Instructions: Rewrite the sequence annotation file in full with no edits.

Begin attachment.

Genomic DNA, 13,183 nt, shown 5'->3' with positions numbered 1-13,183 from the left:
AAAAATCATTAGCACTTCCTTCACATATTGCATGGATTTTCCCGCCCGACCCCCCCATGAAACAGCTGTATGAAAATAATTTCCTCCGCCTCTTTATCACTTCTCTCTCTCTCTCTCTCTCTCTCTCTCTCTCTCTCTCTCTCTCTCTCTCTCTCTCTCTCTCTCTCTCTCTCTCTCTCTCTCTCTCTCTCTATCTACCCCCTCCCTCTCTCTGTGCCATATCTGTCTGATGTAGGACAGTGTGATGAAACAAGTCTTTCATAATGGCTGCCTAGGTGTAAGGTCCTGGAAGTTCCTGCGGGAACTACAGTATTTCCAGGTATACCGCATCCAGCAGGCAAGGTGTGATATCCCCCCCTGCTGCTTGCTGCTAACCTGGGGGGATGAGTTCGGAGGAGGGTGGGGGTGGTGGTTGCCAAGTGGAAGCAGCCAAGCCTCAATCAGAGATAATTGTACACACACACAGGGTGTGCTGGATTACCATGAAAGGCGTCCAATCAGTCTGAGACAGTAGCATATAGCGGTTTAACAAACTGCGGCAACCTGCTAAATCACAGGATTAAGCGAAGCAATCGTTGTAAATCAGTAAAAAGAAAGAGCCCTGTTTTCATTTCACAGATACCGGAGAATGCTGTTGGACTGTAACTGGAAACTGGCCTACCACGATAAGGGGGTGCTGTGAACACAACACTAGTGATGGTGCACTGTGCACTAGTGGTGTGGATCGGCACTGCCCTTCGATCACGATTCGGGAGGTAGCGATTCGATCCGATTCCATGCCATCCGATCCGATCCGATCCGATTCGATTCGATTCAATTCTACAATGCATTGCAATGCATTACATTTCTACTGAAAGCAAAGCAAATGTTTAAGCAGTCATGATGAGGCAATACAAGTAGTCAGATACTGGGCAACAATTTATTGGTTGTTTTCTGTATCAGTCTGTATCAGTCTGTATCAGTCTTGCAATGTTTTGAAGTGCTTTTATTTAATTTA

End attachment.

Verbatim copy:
Genomic DNA, 13,183 nt, shown 5'->3' with positions numbered 1-13,183 from the left:
AAAAATCATTAGCACTTCCTTCACATATTGCATGGATTTTCCCGCCCGACCCCCCCATGAAACAGCTGTATGAAAATAATTTCCTCCGCCTCTTTATCACTTCTCTCTCTCTCTCTCTCTCTCTCTCTCTCTCTCTCTCTCTCTCTCTCTCTCTCTCTCTCTCTCTCTCTCTCTCTCTCTCTCTCTCTCTCTATCTACCCCCTCCCTCTCTCTGTGCCATATCTGTCTGATGTAGGACAGTGTGATGAAACAAGTCTTTCATAATGGCTGCCTAGGTGTAAGGTCCTGGAAGTTCCTGCGGGAACTACAGTATTTCCAGGTATACCGCATCCAGCAGGCAAGGTGTGATATCCCCCCCTGCTGCTTGCTGCTAACCTGGGGGGATGAGTTCGGAGGAGGGTGGGGGTGGTGGTTGCCAAGTGGAAGCAGCCAAGCCTCAATCAGAGATAATTGTACACACACACAGGGTGTGCTGGATTACCATGAAAGGCGTCCAATCAGTCTGAGACAGTAGCATATAGCGGTTTAACAAACTGCGGCAACCTGCTAAATCACAGGATTAAGCGAAGCAATCGTTGTAAATCAGTAAAAAGAAAGAGCCCTGTTTTCATTTCACAGATACCGGAGAATGCTGTTGGACTGTAACTGGAAACTGGCCTACCACGATAAGGGGGTGCTGTGAACACAACACTAGTGATGGTGCACTGTGCACTAGTGGTGTGGATCGGCACTGCCCTTCGATCACGATTCGGGAGGTAGCGATTCGATCCGATTCCATGCCATCCGATCCGATCCGATCCGATTCGATTCGATTCAATTCTACAATGCATTGCAATGCATTACATTTCTACTGAAAGCAAAGCAAATGTTTAAGCAGTCATGATGAGGCAATACAAGTAGTCAGATACTGGGCAACAATTTATTGGTTGTTTTCTGTATCAGTCTGTATCAGTCTGTATCAGTCTTGCAATGTTTTGAAGTGCTTTTATTTAATTTA